Amidst many calculated and failing attempts to restart the rudder of British guitar music, Big Moon aren’t part of some label rollout. They’re just a group of friends who clicked, bonded together before they even knew if they could play a single note. They’re the Goonies of music, going on the abstract capers like ‘Pull the Other One’ to escape the banality of being young and British.

No prizes for guessing that The Big Moon have made a record about love; freewheeling through all its trappings and joys. The first half of the record is pure bangers country, rollicking opener ‘Sucker’ the sound of PJ Harvey dive-bombing off Ikea beds and ‘Silent Movie Susie’ provides a driving Britpop anthem, tumbling over big riffs in giddiness. Coming across like Siouxsie and the Banshees scribbled over by the Slits and Blur, there’s numerous touchstone of influence for Love In The 4th Dimension, but it’s proof that you don’t always have to reinvent the wheel to score big.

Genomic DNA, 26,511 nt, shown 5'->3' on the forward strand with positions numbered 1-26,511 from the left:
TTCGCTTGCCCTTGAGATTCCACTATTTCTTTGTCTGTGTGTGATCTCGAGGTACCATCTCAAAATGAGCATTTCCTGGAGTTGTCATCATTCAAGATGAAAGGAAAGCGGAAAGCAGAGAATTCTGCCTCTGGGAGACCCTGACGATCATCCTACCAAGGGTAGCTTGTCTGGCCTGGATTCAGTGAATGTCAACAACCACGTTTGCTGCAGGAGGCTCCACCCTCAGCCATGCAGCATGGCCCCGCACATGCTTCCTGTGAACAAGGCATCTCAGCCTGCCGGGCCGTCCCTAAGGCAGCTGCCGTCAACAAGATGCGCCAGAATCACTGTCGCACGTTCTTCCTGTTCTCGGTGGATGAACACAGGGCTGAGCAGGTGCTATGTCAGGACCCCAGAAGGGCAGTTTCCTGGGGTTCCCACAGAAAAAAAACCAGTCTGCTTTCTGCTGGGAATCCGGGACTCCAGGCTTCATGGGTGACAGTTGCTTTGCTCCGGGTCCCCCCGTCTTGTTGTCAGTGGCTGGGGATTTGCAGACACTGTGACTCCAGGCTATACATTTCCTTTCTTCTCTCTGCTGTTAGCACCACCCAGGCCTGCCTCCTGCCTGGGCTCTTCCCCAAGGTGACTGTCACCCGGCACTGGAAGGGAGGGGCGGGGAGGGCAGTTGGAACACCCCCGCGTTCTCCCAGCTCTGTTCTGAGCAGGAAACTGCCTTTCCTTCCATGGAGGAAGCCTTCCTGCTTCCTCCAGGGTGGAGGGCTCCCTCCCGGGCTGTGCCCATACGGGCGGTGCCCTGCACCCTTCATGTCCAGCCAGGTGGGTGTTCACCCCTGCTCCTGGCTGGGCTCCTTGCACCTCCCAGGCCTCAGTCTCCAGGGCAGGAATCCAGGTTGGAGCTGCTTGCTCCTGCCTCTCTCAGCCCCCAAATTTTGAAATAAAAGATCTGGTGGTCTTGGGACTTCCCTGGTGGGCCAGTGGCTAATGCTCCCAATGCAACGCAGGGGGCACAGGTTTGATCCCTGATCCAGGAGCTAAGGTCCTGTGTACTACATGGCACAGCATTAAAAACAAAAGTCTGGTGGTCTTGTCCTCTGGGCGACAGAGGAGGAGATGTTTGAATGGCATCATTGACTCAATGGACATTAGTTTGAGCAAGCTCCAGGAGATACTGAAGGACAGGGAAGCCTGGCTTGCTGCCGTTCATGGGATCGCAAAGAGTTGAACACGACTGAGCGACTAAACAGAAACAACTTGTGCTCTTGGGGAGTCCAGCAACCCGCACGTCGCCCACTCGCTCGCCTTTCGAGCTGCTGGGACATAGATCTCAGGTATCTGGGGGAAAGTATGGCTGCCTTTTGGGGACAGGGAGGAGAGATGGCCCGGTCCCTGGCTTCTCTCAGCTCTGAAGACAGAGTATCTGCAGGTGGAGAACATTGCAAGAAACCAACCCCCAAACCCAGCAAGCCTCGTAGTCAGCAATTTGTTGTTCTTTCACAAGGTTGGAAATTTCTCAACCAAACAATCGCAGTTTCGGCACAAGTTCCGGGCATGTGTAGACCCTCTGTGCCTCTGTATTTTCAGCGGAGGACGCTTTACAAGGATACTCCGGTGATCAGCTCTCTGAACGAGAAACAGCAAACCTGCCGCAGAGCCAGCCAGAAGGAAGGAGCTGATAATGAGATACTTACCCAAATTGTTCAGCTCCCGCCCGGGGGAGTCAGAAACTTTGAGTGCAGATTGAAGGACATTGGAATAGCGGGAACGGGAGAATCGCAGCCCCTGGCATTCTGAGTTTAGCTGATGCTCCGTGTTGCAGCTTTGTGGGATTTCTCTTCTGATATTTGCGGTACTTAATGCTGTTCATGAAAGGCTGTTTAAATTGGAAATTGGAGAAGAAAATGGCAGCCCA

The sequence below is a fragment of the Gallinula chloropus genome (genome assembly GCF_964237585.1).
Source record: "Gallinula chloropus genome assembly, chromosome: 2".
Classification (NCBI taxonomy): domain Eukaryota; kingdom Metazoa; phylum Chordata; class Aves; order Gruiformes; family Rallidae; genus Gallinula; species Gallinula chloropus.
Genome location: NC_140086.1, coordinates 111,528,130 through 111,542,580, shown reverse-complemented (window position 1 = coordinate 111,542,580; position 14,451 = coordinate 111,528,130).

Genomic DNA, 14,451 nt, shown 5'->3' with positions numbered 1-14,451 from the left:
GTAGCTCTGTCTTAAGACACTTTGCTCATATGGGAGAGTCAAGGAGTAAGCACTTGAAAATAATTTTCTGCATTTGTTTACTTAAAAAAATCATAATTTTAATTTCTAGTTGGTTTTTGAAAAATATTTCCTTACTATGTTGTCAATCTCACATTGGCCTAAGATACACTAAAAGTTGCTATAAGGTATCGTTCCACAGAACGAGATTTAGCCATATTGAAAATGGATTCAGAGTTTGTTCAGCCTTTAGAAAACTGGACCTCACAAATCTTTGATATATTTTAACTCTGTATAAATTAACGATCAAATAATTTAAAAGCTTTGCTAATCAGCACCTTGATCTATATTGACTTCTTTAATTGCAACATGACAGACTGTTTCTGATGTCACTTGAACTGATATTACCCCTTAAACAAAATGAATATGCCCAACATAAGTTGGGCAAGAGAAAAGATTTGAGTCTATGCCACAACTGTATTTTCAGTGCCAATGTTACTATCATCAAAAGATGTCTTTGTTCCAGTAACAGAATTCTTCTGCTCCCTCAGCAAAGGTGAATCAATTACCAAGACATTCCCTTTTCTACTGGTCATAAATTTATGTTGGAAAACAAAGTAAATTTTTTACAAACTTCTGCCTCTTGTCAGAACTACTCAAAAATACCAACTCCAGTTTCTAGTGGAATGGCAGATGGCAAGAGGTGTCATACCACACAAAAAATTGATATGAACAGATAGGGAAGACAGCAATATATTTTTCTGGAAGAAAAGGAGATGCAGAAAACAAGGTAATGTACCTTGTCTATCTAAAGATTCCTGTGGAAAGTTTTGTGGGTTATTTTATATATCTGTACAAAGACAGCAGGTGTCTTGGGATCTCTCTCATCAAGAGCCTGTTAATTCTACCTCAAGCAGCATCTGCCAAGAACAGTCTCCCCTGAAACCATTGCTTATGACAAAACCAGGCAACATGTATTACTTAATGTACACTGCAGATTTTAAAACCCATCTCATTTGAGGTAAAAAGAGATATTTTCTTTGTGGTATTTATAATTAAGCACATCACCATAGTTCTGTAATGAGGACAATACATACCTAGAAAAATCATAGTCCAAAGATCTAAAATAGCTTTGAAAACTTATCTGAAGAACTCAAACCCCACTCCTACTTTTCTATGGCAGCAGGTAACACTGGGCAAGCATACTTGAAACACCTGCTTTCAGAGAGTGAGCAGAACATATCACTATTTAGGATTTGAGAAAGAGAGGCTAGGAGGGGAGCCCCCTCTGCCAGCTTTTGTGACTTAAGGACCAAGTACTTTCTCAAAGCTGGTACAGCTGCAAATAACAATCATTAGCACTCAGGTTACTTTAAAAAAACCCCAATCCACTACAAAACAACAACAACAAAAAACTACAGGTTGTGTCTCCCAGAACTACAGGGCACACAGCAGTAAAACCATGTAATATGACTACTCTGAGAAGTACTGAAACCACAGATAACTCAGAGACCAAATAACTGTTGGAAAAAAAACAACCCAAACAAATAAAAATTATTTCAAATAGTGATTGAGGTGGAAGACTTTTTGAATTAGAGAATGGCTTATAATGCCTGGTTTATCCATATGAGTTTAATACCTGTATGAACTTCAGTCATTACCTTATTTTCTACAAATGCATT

Sadness isn’t a strong suit for Big Moon, they’re more a silver lining kind of band, with the excellent ‘Formidable’ shrugging off the bad shit and championing sticking it out together. Everyone knows the self-questioning lows that singer Juliette Jackson huskily alludes to in ‘Happy New Year’: “I’m never gonna be this young/And everything I do one day will just be done.”

Jackson seems determined to be at odds-end with growing up gracefully, playing a tongue-in-cheek puerile character to hide the hard work, a wolf shedding her sheepskin on ‘Bonfire’. Under the yips and double-entendres, The Big Moon are serious contenders, likely to take the throne without trying and have endless fun doing it.

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About The Author

Ethan Weatherby
Co-editor / Photographer

Journalism student at University of Sheffield

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